McDonalds President Ralph Alvarez

McDonald's President Ralph Alvarez

McDonald’s Corp. has been one of the world’s most successful big companies during this recession. Last Monday, the fast-food giant posted February sales results that most chains would envy.

But the worsening global economy has McDonald’s preparing for a more difficult year. The strengthening U.S. dollar is knocking the wind out of McDonald’s profit-generating power. While Americans are flocking to McDonald’s as a cheap alternative to sit-down meals, that’s not the case in some parts of Europe and Asia.

How McDonald’s tackles these challenges falls to Ralph Alvarez, a Cuban-born former accountant who is McDonald’s president and chief operating officer. Mr. Alvarez, 53 years old, has helped the Golden Arches extend a six-year success streak with his focus on improving restaurant operations, adjusting prices and keeping down costs. He is widely expected to succeed Chief Executive Jim Skinner once the 64-year-old retires.

Mr. Alvarez is pruning gas-guzzling cars from the company fleet, pressing media buyers to negotiate lower advertising rates and putting the brakes on building new outlets on street corners where nearby development shows signs of weakness. At the same time, he’s overseeing big investments in the most promising aspects of McDonald’s business — coffee drinks that compete with Starbucks and improved drive-through windows that increase sales and efficiency. To check on operations, he disguises himself in a baseball cap and sunglasses and visits McDonald’s outlets unannounced.

In February, McDonald’s same-store sales world-wide increased 5.4%, after stripping out a calendar shift from last year’s leap year. By that measure, U.S. same-store sales rose 6.8%, while sales in Europe increased 4% and rose 4.1% in the region that includes Asia Pacific, the Middle East and Africa.

Over the summer, Mr. Alvarez met with each department at headquarters and went through their spending seeking to trim costs. He told workers to cut travel and instead hold meetings at the company’s Hamburger University in suburban Chicago. Employees who get company cars could no longer select gas-guzzling vehicles, and those that already had them must pay a higher personal-usage fee.

As the global economy worsens, executives are trying to prepare for what Mr. Alvarez calls the “what ifs” that come with an uncertain environment. After several years of developing higher-priced products, such as specialty salads, the company is putting more emphasis on creating and marketing lower-priced items, and it’s implementing computerized systems in more outlets that allow restaurants to adjust prices based on customer demand. In China, some restaurants recently cut the price of certain combo meals at lunch by as much as one-third.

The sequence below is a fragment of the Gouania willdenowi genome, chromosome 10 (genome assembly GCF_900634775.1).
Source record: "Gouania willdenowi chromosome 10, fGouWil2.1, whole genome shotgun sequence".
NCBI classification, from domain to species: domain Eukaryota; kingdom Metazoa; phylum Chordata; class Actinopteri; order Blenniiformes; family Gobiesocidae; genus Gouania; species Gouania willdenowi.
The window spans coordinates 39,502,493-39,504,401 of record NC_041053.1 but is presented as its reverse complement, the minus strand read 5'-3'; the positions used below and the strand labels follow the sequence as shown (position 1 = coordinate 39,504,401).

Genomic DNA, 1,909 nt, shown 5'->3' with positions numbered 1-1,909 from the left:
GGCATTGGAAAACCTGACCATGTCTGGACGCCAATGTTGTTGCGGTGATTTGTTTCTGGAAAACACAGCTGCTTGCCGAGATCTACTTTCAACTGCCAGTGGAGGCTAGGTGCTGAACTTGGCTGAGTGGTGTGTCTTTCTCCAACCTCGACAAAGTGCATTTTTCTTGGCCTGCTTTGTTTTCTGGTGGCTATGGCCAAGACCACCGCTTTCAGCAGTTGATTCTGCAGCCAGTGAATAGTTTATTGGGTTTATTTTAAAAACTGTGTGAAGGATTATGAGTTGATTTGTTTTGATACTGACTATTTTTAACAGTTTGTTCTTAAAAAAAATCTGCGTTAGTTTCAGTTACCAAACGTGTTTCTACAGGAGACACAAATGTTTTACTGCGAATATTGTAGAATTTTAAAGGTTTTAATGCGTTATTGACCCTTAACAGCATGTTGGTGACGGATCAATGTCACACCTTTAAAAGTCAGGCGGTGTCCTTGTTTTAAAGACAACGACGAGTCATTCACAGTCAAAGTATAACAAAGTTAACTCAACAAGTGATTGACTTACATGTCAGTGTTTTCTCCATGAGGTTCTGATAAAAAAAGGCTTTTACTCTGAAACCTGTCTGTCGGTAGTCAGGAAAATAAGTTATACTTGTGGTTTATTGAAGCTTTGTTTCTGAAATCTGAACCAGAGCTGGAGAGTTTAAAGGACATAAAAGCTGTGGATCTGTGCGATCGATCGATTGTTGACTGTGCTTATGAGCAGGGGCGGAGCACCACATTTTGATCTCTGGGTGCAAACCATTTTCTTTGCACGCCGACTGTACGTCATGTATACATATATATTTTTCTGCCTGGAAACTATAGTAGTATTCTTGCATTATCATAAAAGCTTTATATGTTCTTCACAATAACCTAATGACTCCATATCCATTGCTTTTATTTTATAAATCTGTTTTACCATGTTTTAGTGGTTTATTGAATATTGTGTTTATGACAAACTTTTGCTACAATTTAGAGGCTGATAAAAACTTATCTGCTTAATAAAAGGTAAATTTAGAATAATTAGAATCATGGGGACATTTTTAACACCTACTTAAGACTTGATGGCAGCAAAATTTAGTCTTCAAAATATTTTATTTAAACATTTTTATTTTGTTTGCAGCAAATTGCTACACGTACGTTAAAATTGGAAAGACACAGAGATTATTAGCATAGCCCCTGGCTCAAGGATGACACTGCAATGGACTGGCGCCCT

Behind the effort is an increased focus on examining reams of customer data measuring everything from whether customers are trading down to smaller value meals or dropping Cokes from their orders to exactly how much they’re willing to pay for a Big Mac. “I love numbers,” Mr. Alvarez says. “I think data used well really tells a story.”

Meanwhile, Mr. Alvarez is pushing more restaurants to implement systems that allow each location to price items more in line with demand. During previous periods of inflation, Mr. Alvarez says, restaurants simply raised the price of large sandwiches by 10 cents and the price of small sandwiches, french fries and drinks by five cents. Now, one restaurant may boost the price of an item by three cents while another only adds a penny.

Don Armstrong, a franchisee who owns 14 outlets in Oregon, says he’s more careful about raising prices at outlets in economically depressed areas than at ones in more affluent areas. “It doesn’t do you any good to raise prices if you lose customers,” says Mr. Armstrong, chairman of a council that represents U.S. franchisees.

Read More in the Wall Street Journal